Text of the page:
F1 Blast from the Past: Ferrari out-smart McLaren at the A1 Ring


The Austrian Grand Prix was the venue for round nine of the 1999 Formula 1 World Championship. This was the third race held at the revamped A1 Ring since its return to F1 in 1997.

Coming into the weekend, Mika Hakkinen led the World Championship by eight points, despite not scoring at the British Grand Prix two weeks earlier.

The major talking point though, was the accident of his title rival Michael Schumacher at Silverstone. The German suffered a broken leg that would mean he’d be absent for the next six races.

Schumacher’s place at Ferrari was taken by the Mika Salo, who had deputised for Ricardo Zonta at BAR in earlier in the season.

Ferrari’s decision not to promote test driver Luca Badoer from Minardi to fill the vacant seat attracted criticism in the paddock, notably from Jean Alesi, who had himself turned down the opportunity to race for Ferrari again.


McLaren continued their amazing qualifying form in Austria

Qualifying saw the McLaren pair of Mika Hakkinen and David Coulthard lock-out the front row for the fourth time in 1999. Eddie Irvine qualified third, over a second shy of Hakkinen with Heinz-Harald Frentzen starting fourth in the Jordan.

The two Stewart’s of Rubens Barrichello and Johnny Herbert sharing the third row. Mika Salo, on his debut for Ferrari, lined up seventh.

Teammates collide

The start of the 71-lap Austrian Grand Prix got away with Hakkinen leading from Coulthard, Irvine, Barrichello and Frentzen.

Unlike the previous year, there were no incidents into the Castrol Kurve. However, going into the Remus Kurve, Coulthard over-ambitiously tried to dive down the inside of Hakkinen and tipped his teammate into a spin.

The unfortunate Finn fell all the way down to last place. There was disappointment for the other Finnish driver too, as Mika Salo was caught out by the concertina effect in front of him and made contact with Herbert’s Stewart. The ensuing rear wing change would drop Herbert out of contention.

Coulthard thus took over the lead from Barrichello who had managed to overtake Irvine after the Ulsterman had slowed to avoid hitting Hakkinen’s McLaren. Frentzen continued to hold fourth while Jacques Villeneuve in the BAR had made his usual demon start and moved up from ninth to fifth ahead of Ralf Schumacher.

On lap nine, however, the young German became the first retiree when trying to pass Villeneuve. Under pressure from Pedro Diniz’s Sauber, he braked too late into Remus and spun into the gravel trap.

A champion’s comeback

Hakkinen proceeded to charge through the midfield, making short work of the opposition and executing some brilliant overtaking manoeuvres.

By Lap 16, he had already made his way back up to the top ten and moved ahead of Ricardo Zonta in the sole remaining BAR for ninth at the Castrol Kurve.

By Lap 34, he was fifth and made a brave move on Heinz-Harald Frentzen into the same corner to incredibly take fourth place.

Jacques Villeneuve had been hoping to finally bring the BAR home and score the team’s first points but on Lap 35 the Canadian retired for the ninth consecutive race with a half shaft failure.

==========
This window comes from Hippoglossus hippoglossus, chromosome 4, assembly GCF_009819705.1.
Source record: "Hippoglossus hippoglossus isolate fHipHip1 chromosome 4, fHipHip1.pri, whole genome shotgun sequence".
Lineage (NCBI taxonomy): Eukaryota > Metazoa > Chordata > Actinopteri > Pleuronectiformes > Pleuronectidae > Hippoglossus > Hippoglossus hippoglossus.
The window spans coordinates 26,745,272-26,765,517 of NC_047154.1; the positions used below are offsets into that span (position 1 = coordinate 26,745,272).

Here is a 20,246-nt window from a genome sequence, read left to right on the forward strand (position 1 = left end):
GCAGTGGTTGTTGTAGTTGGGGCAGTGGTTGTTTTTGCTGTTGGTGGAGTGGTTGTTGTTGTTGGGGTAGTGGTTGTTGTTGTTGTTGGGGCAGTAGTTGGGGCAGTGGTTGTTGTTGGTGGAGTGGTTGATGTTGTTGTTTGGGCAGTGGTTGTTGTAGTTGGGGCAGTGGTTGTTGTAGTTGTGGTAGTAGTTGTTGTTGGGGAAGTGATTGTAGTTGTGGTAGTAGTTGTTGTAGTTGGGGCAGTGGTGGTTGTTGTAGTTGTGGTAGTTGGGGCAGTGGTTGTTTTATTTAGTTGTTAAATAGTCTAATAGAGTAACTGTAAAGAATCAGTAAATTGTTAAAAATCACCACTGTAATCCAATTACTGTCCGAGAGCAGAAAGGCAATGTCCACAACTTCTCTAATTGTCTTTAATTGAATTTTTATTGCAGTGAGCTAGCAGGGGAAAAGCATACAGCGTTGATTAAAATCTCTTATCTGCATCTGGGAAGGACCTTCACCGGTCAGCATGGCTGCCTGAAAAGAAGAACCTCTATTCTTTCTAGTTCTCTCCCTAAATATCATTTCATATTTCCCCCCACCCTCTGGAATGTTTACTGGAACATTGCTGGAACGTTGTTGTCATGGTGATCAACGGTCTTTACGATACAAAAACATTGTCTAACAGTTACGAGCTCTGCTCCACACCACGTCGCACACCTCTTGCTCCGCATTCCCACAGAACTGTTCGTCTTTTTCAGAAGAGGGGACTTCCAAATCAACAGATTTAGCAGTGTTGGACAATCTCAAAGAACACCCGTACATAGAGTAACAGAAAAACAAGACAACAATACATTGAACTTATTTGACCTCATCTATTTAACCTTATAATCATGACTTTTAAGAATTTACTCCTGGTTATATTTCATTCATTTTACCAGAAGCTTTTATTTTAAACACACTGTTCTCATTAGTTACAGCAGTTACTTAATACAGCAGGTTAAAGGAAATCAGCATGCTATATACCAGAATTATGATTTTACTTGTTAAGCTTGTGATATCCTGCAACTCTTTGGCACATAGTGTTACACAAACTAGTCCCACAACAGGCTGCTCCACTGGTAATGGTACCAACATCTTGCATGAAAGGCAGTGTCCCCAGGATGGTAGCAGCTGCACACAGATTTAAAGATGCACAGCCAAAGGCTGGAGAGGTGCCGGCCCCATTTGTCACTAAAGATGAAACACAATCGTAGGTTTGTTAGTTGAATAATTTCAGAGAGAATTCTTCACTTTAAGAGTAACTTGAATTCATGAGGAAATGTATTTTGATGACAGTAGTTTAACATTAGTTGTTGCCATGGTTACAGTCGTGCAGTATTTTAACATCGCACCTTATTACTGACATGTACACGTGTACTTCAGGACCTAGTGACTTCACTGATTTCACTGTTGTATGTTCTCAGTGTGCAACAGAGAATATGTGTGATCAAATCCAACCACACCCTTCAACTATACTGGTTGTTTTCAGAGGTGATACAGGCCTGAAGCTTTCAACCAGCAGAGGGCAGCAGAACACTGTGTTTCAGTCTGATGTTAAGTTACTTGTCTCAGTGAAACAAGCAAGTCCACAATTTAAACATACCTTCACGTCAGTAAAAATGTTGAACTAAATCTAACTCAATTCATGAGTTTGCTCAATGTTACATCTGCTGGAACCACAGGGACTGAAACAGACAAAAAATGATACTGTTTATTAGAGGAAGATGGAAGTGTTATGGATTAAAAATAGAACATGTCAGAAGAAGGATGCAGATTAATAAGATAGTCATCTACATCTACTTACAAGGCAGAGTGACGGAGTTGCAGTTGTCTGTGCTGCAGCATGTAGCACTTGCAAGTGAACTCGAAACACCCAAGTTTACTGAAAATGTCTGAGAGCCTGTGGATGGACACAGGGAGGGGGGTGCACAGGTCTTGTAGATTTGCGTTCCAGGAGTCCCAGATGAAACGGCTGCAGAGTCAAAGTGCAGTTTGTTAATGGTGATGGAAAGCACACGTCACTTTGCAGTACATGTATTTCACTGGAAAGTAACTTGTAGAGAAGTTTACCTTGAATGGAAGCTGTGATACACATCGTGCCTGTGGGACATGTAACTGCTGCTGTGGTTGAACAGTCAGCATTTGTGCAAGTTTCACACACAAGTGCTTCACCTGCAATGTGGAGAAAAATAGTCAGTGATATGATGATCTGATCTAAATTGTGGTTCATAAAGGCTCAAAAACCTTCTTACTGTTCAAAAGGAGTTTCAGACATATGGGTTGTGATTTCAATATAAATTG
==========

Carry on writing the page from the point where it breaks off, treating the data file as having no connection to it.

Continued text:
Alessandro Zanardi’s disastrous return to Formula 1 continued when his Williams ran out of fuel one lap later.

After David Coulthard’s pit-stop, it became clear that the Scotsman was lacking pace with a heavier fuel load.

While Eddie Irvine, free of Barrichello after the Brazilian had pitted, began a string of sensational laps, reminiscent of the tactics used by Michael Schumacher. The Ulsterman’s pit stop duly came on Lap 44 and after 8.6 seconds, he was away and the Ferrari the pit lane ahead of Coulthard.

Mika Hakkinen continued his storming drive by overtaking Barrichello for third on Lap 50. Five laps later, even the chance of a points finish slipped away for the Stewart team as Barrichello’s Ford engine gave up.

In the closing stages, Coulthard began to put the hammer down and closed in on Irvine, but the Ulsterman had just enough pace to keep the Scot at bay.

The chequered flag

Irvine scored his second victory of the season after a brilliant drive to make the most of McLaren’s misfortune. A bitterly disappointed Coulthard finished second while Hakkinen’s amazing recovery drive resulted in third place.

Though it could have been more, those four points would prove crucial in the fight for the driver’s title.

Heinz-Harald Frentzen finished fourth after another good performance with local favourite Alexander Wurz coming home fifth for Benetton.

The final point was taken by Pedro Diniz, in what would prove to be the final career points finish for the Brazilian.

Eddie Irvine had closed the gap to Mika Hakkinen in the World Championship to just two points, more importantly he had firmly signalled his intentions to assume the role of team leader with Schumacher on the side-lines.

Grid Talk Podcast

Want more content to preview your Austrian GP weekend? The Grid Talk crew previewed this weekend’s race in their latest podcast. Louis Edwards hosted Owain Medford, Garry Sloan and Tom Downey. Both video and audio versions of the show are linked below:

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